King is the boss
A new book by Stephen King is always a treat, when it’s a collection of his shorter fiction arguably even more so. For King, like so many, the short story is a place to experiment, a place to let rip and take some risks.
Given that the last couple of years has seen King publish a couple of straight crime novels (Mr. Mercedes and Finders Keepers) perhaps even casual readers won’t be surprised at the wealth of non-supernatural material here. Though long standing fans will know his shorter fiction has always skipped around the genres.
Like all collections, the treats on offer are slightly inconsistent (Mile 81 for example, opening the collection, while a favourite of King’s isn’t one of mine). But that, in itself is a good sign, it shows an author shaking things up and keeping it varied.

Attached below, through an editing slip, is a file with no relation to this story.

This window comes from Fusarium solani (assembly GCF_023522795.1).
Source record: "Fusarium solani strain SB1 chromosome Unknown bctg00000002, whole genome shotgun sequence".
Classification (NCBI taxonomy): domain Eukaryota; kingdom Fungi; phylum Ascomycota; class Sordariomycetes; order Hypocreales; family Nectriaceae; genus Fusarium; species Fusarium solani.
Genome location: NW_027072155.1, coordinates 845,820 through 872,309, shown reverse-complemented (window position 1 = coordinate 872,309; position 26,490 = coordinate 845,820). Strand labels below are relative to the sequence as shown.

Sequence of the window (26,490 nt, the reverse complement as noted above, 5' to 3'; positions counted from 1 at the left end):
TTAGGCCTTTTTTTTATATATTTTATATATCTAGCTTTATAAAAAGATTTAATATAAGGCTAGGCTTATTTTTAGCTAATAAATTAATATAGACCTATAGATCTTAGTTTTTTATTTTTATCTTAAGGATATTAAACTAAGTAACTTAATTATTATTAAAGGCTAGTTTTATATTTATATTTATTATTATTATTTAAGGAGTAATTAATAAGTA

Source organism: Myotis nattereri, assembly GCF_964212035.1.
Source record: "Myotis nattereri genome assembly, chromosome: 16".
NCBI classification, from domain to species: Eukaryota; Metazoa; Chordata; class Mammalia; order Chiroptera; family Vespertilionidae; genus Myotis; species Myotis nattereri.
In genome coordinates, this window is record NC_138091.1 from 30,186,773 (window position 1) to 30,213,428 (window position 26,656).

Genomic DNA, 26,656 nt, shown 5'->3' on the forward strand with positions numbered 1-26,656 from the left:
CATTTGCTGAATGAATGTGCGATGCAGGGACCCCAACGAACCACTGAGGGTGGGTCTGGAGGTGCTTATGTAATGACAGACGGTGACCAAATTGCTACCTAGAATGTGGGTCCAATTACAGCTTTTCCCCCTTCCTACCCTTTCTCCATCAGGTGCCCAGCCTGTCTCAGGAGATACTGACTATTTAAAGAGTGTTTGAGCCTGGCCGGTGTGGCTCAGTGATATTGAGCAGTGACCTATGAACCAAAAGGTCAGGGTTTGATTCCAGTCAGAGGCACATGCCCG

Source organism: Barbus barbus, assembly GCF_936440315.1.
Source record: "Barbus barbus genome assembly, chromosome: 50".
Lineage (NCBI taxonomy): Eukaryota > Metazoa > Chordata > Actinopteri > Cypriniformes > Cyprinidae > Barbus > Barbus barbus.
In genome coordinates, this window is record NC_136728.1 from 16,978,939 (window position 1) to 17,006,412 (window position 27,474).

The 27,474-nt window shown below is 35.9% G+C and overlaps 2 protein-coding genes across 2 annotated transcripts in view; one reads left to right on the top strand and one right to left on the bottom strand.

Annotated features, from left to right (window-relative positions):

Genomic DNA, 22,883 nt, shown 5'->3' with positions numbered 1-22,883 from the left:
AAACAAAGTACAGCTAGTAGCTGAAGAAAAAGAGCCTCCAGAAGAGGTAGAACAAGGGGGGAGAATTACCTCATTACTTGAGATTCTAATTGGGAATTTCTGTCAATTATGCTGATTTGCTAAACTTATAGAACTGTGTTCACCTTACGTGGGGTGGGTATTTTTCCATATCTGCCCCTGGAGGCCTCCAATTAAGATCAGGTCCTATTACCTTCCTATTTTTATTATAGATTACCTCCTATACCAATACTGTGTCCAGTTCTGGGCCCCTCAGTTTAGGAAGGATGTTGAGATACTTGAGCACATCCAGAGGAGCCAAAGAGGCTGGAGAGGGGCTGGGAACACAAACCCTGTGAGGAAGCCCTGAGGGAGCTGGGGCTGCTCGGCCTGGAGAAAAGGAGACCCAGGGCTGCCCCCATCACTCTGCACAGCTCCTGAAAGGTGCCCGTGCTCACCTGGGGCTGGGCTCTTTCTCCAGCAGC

In his introduction, which, along with individual story notes, is as compelling a reason to pick up the book as the stories themselves, King likens the book to a market stall, the stories set out like curios for passing customers. I’d suggest it’s also like a rock concert (an analogy I suspect King would warm to), from barn-storming, power chord heavy, crowd-pleasers to dour ballads, from inventive instrumentals to entertaining sound checks and band introductions. While you may not dance to every song there can be no doubting that King will rock your socks off more than not.
Hodder & Stoughton, available now.